7. Weakened Immune System: Nitric oxide is vital for a properly functioning immune system, and a deficiency can make you more susceptible to infections. This increased vulnerability may lead to more frequent illnesses and a longer recovery time

    Negative Health Effects of Nitric Oxide Deficiency

    Low nitric oxide levels can have several negative impacts on overall health. Some potential consequences include:

    1. Cardiovascular Disease: Reduced NO production can increase the risk of heart disease, stroke, and other cardiovascular complications. This is because insufficient NO can lead to constriction of blood vessels, plaque buildup, and inflammation.
    2. Diabetes: Nitric oxide deficiency can impair insulin sensitivity, increasing the risk of type 2 diabetes. Furthermore, low NO levels may exacerbate complications associated with diabetes, such as impaired blood flow and nerve damage.
    3. Neurodegenerative Disorders: NO plays a role in neurotransmission and brain function, and its deficiency can contribute to conditions like Alzheimer's and Parkinson's disease. Maintaining healthy NO levels may help prevent or slow the progression of these debilitating disorders.
    4. Osteoporosis: Low NO levels can negatively affect bone health, increasing the risk of osteoporosis and fractures. Nitric oxide is involved in bone remodeling, a process that maintains bone density and strength.

    How to Fix a Nitric Oxide Deficiency

    The best way to give each and every cell in the body sufficient oxygen and nutrients is to improve blood flow. 

    To address nitric oxide deficiency, you can implement the following strategies:

    1. Consume a nitrate-rich diet: Foods like beets, spinach, arugula, and celery can increase nitrate intake, which your body can convert into nitric oxide. Incorporating these foods into your regular diet can help boost NO levels and improve overall health.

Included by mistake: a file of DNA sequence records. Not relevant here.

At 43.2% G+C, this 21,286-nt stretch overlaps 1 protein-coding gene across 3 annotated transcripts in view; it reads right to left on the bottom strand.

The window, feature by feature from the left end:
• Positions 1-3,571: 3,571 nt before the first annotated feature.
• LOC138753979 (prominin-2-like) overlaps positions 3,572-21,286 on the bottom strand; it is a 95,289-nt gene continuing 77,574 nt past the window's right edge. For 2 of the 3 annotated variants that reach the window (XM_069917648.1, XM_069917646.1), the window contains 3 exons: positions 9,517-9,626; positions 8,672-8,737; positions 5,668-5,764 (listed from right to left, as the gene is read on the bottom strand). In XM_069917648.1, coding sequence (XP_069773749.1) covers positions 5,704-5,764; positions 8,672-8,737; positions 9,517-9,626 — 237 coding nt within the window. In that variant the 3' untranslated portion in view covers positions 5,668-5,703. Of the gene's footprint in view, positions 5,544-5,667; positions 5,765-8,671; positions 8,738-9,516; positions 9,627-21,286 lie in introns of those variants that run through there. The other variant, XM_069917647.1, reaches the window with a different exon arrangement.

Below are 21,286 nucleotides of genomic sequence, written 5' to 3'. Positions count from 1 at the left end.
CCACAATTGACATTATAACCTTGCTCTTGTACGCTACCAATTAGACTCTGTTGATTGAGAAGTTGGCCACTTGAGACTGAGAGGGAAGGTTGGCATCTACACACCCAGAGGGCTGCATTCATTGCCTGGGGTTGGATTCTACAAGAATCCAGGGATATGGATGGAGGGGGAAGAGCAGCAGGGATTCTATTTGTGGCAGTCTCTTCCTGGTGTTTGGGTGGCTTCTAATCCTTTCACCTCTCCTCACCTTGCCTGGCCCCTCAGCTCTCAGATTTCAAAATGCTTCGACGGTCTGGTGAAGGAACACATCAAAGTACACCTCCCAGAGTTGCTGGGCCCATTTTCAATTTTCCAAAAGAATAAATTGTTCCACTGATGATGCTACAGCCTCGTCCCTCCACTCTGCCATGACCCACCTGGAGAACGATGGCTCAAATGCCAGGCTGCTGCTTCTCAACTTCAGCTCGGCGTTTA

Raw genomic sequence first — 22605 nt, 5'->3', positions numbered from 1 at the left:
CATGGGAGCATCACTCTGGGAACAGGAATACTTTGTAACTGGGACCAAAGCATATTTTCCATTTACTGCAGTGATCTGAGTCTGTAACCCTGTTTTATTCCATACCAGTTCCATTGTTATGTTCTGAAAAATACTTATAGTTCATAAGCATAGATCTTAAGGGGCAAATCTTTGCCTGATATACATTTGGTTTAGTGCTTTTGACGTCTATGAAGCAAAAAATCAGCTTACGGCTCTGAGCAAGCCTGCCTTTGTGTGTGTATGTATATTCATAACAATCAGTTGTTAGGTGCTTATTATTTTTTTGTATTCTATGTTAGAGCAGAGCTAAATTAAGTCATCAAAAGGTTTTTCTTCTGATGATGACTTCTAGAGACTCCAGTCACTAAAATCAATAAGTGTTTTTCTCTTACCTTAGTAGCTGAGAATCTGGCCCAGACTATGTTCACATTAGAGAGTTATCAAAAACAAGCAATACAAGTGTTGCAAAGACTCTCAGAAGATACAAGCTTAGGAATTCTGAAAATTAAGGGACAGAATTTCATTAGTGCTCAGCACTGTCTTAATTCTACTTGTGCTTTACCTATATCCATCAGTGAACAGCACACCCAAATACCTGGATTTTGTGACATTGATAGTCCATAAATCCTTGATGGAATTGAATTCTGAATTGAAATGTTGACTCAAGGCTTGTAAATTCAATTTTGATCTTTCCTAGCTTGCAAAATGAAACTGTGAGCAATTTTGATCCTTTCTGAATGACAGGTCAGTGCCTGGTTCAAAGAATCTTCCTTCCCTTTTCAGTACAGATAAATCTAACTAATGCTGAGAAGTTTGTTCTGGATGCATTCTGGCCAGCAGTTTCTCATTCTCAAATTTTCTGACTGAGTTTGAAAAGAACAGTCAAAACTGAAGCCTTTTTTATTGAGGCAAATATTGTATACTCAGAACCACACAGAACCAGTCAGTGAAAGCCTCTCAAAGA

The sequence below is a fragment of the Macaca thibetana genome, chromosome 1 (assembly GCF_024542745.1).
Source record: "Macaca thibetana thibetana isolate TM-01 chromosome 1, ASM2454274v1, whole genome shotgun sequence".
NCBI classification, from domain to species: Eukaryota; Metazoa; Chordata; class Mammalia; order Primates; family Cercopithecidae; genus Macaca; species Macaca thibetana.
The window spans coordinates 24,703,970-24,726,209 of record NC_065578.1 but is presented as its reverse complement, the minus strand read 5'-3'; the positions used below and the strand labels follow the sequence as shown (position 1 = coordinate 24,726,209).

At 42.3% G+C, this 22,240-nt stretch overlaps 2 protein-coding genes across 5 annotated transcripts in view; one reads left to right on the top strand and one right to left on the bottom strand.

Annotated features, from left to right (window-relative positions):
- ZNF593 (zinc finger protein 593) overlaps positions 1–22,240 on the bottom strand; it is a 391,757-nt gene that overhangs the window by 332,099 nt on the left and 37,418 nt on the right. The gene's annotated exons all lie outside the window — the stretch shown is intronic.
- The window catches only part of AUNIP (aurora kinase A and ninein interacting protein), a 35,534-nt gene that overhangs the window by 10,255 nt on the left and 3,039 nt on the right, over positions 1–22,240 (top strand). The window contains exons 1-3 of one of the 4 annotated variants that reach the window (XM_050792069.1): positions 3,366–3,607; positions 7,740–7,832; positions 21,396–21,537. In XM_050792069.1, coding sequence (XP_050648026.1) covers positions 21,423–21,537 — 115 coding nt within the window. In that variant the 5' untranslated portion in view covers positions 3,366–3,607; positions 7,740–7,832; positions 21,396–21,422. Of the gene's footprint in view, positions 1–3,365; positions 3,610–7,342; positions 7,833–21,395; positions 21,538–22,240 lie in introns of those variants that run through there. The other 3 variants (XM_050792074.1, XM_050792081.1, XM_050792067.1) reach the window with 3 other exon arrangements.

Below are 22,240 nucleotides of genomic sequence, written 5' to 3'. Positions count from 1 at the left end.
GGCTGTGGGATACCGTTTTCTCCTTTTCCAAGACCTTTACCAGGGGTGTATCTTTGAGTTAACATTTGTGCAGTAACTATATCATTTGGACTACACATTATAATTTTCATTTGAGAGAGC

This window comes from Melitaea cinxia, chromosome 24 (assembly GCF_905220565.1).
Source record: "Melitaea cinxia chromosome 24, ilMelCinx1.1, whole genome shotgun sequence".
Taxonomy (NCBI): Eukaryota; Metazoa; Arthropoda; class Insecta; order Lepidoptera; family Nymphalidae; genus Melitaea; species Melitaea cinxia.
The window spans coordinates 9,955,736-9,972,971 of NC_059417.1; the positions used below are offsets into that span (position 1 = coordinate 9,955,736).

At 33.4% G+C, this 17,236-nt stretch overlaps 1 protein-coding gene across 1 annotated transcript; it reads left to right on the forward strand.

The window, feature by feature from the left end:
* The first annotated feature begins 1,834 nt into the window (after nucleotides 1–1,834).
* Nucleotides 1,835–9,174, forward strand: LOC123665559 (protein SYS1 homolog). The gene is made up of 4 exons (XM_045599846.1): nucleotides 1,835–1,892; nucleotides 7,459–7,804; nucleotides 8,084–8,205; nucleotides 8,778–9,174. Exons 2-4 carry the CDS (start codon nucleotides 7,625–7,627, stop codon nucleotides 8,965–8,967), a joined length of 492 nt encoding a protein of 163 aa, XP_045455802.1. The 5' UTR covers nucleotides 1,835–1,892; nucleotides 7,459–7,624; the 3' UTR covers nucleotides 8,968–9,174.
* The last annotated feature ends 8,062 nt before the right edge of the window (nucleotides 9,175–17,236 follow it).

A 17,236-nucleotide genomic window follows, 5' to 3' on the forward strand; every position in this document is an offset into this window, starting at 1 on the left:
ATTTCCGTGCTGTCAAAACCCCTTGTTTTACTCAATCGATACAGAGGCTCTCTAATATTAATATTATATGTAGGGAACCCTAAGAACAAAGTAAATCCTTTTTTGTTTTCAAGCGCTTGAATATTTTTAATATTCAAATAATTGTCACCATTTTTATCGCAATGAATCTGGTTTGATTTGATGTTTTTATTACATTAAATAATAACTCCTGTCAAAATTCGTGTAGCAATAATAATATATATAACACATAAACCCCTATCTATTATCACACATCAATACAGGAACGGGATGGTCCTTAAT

2. Exercise regularly: Physical activity stimulates NO production, especially cardiovascular exercises like jogging, swimming, and cycling. Engaging in regular exercise can not only enhance NO levels but also promote general health and well-being.
    3. Maintain a healthy weight: Obesity can negatively impact NO production, so maintaining a healthy weight is crucial for optimal NO levels. Adopting a balanced diet and engaging in regular physical activity can help you achieve and maintain a healthy weight.
    4. Supplements: Consider taking supplements like L-arginine or L-citrulline, which are precursors to nitric oxide. These supplements can help increase NO production, especially in individuals with deficiencies or those who have difficulty getting enough through diet alone.
    5. Manage stress: Chronic stress can reduce NO production, so it's essential to manage stress through relaxation techniques, meditation, or yoga. Adopting stress-management practices can help improve NO levels and support overall mental and physical health.
    6. Quit smoking: Smoking can impair nitric oxide production and damage blood vessels, so quitting is crucial for improving NO levels. Seek support and resources to help you quit smoking and improve your health.




    L-arginine is a semi-essential (or conditionally essential) amino acid, meaning that the bodies of healthy adults can make all they need. It only needs to be consumed in the diet under certain conditions. It produces nitric oxide directly in the body through a process called L-arginine-NO-pathway.